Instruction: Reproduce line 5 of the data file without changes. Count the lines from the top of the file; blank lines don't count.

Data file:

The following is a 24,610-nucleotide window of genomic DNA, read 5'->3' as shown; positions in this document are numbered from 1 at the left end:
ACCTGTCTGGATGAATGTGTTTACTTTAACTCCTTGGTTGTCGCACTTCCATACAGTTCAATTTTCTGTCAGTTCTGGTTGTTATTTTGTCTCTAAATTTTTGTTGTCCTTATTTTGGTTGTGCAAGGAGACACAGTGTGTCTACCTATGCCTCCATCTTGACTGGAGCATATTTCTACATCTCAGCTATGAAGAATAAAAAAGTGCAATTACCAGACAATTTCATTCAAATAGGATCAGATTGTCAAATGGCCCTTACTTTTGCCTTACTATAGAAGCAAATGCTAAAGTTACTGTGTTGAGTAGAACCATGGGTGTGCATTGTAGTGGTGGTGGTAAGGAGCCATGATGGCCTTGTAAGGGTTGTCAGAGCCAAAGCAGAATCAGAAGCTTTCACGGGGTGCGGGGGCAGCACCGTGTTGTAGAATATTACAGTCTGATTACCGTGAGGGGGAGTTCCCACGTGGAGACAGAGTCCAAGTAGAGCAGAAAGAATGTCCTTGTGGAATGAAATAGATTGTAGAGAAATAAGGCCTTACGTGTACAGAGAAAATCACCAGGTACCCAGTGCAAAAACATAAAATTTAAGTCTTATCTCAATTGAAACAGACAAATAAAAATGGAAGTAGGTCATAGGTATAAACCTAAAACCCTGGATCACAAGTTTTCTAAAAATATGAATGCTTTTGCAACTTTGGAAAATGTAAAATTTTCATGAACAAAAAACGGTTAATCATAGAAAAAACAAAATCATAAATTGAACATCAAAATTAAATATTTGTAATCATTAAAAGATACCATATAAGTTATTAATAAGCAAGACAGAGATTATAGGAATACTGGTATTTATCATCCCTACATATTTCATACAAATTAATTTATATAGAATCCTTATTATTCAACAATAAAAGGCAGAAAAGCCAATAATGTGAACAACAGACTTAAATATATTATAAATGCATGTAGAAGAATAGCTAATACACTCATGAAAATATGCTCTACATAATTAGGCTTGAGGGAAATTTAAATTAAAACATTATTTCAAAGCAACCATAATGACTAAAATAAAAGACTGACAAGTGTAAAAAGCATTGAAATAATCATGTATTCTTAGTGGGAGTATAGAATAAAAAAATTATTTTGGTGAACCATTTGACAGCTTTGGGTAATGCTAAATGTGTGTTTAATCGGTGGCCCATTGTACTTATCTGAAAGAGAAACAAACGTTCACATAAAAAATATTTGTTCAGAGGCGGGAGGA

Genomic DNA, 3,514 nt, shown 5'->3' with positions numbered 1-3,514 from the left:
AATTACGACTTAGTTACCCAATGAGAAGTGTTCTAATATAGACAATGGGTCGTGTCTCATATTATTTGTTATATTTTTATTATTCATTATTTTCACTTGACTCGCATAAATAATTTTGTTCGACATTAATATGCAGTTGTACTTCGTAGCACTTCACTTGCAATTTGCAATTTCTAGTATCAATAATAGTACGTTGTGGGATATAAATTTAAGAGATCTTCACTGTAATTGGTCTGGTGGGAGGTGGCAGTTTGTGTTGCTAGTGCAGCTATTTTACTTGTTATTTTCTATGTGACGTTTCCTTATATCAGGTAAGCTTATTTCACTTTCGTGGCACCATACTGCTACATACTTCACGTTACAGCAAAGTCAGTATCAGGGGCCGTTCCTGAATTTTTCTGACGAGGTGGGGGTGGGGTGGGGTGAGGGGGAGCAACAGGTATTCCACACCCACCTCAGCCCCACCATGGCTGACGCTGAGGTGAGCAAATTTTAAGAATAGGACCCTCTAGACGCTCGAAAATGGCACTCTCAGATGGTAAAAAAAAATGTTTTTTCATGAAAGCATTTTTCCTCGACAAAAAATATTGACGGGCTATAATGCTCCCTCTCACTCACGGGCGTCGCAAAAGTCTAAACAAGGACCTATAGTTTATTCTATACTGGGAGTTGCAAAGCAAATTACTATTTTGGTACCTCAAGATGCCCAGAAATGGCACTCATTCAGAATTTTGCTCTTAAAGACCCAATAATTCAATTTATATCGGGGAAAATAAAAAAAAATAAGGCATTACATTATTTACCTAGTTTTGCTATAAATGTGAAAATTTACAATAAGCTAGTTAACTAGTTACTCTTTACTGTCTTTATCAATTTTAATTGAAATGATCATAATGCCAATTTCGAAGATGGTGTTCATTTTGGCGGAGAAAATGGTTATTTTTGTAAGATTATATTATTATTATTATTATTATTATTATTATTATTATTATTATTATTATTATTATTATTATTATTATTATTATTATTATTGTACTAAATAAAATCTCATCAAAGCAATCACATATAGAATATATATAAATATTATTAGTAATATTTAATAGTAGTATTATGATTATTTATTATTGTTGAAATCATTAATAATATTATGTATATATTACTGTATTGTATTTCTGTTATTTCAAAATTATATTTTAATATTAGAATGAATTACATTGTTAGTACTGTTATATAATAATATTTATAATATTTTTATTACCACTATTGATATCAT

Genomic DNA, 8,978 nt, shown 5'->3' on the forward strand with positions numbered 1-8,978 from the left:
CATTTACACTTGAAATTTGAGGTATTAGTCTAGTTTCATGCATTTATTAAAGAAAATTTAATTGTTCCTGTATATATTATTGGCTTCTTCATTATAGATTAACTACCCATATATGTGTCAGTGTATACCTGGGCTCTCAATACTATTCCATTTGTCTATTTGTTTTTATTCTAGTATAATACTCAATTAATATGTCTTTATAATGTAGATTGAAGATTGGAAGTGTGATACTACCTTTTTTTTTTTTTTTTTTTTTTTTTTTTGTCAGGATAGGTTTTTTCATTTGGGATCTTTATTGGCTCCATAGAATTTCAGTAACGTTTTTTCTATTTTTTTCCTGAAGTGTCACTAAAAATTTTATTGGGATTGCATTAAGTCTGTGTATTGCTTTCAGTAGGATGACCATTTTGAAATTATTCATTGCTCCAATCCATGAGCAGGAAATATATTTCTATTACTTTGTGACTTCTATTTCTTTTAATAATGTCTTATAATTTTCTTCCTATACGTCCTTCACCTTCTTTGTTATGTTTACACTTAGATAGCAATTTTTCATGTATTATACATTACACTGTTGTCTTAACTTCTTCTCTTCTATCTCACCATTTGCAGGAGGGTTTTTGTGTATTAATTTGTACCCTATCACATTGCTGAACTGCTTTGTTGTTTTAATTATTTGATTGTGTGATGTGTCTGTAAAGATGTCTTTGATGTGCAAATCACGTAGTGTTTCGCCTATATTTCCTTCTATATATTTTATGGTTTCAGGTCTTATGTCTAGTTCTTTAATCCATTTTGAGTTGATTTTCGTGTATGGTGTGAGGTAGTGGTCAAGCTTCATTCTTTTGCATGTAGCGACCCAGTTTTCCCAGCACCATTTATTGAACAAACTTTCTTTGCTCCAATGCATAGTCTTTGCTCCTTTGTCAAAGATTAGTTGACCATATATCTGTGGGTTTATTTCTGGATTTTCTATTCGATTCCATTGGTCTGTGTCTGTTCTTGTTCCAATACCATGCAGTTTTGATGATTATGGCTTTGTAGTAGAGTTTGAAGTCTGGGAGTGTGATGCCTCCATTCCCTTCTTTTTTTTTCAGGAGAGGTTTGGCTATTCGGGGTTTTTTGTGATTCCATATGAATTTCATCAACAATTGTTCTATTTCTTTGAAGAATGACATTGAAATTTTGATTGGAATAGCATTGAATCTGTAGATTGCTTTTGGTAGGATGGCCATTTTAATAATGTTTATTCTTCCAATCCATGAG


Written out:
Genomic DNA, 8,978 nt, shown 5'->3' on the forward strand with positions numbered 1-8,978 from the left: